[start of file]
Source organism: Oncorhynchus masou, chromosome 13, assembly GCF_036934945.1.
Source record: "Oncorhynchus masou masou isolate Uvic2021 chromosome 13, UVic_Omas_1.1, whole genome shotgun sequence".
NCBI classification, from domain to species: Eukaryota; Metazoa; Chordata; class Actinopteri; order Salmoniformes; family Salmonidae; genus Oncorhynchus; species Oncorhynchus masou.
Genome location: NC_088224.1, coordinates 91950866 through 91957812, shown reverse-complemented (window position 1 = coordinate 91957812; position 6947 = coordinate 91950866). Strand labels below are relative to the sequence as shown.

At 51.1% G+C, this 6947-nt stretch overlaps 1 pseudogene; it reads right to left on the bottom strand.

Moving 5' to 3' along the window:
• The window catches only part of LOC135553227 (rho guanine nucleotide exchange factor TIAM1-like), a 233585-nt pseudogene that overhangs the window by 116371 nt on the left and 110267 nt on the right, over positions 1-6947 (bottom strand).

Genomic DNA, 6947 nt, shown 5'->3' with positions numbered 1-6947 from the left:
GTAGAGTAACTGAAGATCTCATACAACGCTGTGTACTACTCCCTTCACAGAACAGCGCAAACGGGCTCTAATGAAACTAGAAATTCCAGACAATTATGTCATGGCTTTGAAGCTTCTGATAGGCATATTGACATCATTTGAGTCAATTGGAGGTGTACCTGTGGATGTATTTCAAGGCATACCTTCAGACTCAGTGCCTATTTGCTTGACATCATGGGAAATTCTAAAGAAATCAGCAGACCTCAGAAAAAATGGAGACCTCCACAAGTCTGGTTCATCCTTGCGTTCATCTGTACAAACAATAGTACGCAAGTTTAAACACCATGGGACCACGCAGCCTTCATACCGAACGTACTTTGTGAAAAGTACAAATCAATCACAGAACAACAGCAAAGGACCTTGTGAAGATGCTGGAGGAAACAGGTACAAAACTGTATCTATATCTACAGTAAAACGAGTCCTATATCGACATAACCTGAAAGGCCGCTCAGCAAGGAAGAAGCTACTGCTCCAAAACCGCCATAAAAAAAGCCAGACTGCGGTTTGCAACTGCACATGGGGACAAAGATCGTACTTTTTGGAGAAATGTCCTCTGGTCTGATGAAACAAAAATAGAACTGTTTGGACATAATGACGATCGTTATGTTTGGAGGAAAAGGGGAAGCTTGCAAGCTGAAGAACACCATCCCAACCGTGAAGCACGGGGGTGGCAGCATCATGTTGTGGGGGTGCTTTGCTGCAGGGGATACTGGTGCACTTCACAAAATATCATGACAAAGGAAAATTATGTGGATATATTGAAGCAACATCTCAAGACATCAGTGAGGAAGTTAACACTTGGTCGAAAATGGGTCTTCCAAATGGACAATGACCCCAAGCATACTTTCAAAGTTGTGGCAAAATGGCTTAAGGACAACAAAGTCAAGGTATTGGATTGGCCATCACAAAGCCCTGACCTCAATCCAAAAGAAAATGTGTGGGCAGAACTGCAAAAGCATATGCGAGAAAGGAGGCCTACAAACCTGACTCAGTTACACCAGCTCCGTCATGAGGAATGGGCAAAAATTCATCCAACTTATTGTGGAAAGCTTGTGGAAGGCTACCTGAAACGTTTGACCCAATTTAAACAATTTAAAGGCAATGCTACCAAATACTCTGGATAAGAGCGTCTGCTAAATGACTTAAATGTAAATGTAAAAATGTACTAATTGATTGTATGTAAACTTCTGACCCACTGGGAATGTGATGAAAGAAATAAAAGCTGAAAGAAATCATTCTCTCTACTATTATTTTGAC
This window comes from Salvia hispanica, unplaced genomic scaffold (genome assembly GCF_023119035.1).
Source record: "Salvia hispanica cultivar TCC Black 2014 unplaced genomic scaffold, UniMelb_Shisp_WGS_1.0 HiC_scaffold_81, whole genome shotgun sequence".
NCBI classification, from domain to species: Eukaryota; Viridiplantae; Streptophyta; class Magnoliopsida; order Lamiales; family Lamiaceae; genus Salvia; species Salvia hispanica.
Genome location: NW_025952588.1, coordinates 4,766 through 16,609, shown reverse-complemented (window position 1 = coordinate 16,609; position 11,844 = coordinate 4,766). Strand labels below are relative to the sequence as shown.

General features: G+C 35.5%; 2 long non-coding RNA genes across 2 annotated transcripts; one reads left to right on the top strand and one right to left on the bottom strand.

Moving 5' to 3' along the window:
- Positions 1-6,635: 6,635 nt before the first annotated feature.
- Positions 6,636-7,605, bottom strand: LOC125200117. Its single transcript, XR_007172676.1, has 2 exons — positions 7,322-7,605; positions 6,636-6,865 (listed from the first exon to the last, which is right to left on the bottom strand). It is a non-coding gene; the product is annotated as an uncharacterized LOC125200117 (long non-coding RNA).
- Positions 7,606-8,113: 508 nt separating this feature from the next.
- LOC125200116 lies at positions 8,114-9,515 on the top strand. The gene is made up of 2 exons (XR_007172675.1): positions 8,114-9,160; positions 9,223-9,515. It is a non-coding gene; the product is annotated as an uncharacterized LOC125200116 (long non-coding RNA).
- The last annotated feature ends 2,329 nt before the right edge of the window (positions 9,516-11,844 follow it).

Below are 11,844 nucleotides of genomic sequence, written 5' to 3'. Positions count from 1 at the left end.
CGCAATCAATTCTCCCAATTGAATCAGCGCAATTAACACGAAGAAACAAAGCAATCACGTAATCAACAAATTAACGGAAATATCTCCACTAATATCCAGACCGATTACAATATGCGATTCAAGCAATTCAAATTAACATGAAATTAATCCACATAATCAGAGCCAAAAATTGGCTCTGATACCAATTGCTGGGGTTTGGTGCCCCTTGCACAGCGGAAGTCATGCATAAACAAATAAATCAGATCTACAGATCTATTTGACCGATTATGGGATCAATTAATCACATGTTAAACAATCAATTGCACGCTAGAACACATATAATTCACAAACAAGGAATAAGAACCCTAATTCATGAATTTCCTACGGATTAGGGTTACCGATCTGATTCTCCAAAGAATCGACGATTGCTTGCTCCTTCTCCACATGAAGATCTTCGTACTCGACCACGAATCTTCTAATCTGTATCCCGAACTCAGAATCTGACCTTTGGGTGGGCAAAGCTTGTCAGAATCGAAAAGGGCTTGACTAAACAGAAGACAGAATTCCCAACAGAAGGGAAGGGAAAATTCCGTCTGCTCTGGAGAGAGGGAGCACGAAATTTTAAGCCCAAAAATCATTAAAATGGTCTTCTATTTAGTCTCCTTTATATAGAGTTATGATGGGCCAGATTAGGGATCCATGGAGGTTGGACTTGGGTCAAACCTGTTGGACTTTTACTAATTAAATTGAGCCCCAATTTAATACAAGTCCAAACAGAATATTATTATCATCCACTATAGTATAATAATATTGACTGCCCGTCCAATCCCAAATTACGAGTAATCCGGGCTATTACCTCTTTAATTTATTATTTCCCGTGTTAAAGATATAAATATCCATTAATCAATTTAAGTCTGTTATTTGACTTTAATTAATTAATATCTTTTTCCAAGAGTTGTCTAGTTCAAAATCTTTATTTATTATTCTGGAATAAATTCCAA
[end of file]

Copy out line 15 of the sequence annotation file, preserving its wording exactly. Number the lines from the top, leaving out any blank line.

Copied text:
Moving 5' to 3' along the window: